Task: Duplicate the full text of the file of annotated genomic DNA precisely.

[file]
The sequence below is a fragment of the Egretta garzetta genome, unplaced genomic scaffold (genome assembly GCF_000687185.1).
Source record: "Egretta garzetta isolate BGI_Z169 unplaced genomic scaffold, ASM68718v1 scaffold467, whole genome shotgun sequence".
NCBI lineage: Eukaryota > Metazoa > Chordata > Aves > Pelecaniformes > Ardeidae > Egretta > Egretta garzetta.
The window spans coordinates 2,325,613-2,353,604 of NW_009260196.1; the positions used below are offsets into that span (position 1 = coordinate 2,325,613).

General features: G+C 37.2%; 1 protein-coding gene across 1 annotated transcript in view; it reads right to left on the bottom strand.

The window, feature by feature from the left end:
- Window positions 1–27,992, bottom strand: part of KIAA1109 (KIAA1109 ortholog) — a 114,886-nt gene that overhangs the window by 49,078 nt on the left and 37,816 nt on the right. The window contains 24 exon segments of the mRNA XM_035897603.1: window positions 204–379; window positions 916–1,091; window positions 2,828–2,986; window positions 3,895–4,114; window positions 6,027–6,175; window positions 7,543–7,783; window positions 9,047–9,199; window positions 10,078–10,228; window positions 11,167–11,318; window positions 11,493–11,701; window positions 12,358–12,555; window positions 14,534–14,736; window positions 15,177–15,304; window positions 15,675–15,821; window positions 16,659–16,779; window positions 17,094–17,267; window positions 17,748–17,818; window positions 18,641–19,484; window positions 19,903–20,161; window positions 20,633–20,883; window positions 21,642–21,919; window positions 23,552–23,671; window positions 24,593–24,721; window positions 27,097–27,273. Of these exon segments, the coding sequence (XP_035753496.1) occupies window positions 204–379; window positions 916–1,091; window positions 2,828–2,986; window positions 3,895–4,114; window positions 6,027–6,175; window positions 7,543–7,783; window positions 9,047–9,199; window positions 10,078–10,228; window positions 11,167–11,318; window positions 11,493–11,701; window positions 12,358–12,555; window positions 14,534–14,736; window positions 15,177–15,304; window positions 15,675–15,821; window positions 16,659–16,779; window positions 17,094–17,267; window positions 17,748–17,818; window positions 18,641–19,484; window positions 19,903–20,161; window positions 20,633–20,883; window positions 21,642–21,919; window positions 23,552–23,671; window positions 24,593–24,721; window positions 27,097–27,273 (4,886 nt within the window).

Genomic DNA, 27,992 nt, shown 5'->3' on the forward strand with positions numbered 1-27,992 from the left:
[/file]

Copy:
The sequence below is a fragment of the Egretta garzetta genome, unplaced genomic scaffold (genome assembly GCF_000687185.1).
Source record: "Egretta garzetta isolate BGI_Z169 unplaced genomic scaffold, ASM68718v1 scaffold467, whole genome shotgun sequence".
NCBI lineage: Eukaryota > Metazoa > Chordata > Aves > Pelecaniformes > Ardeidae > Egretta > Egretta garzetta.
The window spans coordinates 2,325,613-2,353,604 of NW_009260196.1; the positions used below are offsets into that span (position 1 = coordinate 2,325,613).

General features: G+C 37.2%; 1 protein-coding gene across 1 annotated transcript in view; it reads right to left on the bottom strand.

The window, feature by feature from the left end:
- Window positions 1–27,992, bottom strand: part of KIAA1109 (KIAA1109 ortholog) — a 114,886-nt gene that overhangs the window by 49,078 nt on the left and 37,816 nt on the right. The window contains 24 exon segments of the mRNA XM_035897603.1: window positions 204–379; window positions 916–1,091; window positions 2,828–2,986; window positions 3,895–4,114; window positions 6,027–6,175; window positions 7,543–7,783; window positions 9,047–9,199; window positions 10,078–10,228; window positions 11,167–11,318; window positions 11,493–11,701; window positions 12,358–12,555; window positions 14,534–14,736; window positions 15,177–15,304; window positions 15,675–15,821; window positions 16,659–16,779; window positions 17,094–17,267; window positions 17,748–17,818; window positions 18,641–19,484; window positions 19,903–20,161; window positions 20,633–20,883; window positions 21,642–21,919; window positions 23,552–23,671; window positions 24,593–24,721; window positions 27,097–27,273. Of these exon segments, the coding sequence (XP_035753496.1) occupies window positions 204–379; window positions 916–1,091; window positions 2,828–2,986; window positions 3,895–4,114; window positions 6,027–6,175; window positions 7,543–7,783; window positions 9,047–9,199; window positions 10,078–10,228; window positions 11,167–11,318; window positions 11,493–11,701; window positions 12,358–12,555; window positions 14,534–14,736; window positions 15,177–15,304; window positions 15,675–15,821; window positions 16,659–16,779; window positions 17,094–17,267; window positions 17,748–17,818; window positions 18,641–19,484; window positions 19,903–20,161; window positions 20,633–20,883; window positions 21,642–21,919; window positions 23,552–23,671; window positions 24,593–24,721; window positions 27,097–27,273 (4,886 nt within the window).

Genomic DNA, 27,992 nt, shown 5'->3' on the forward strand with positions numbered 1-27,992 from the left: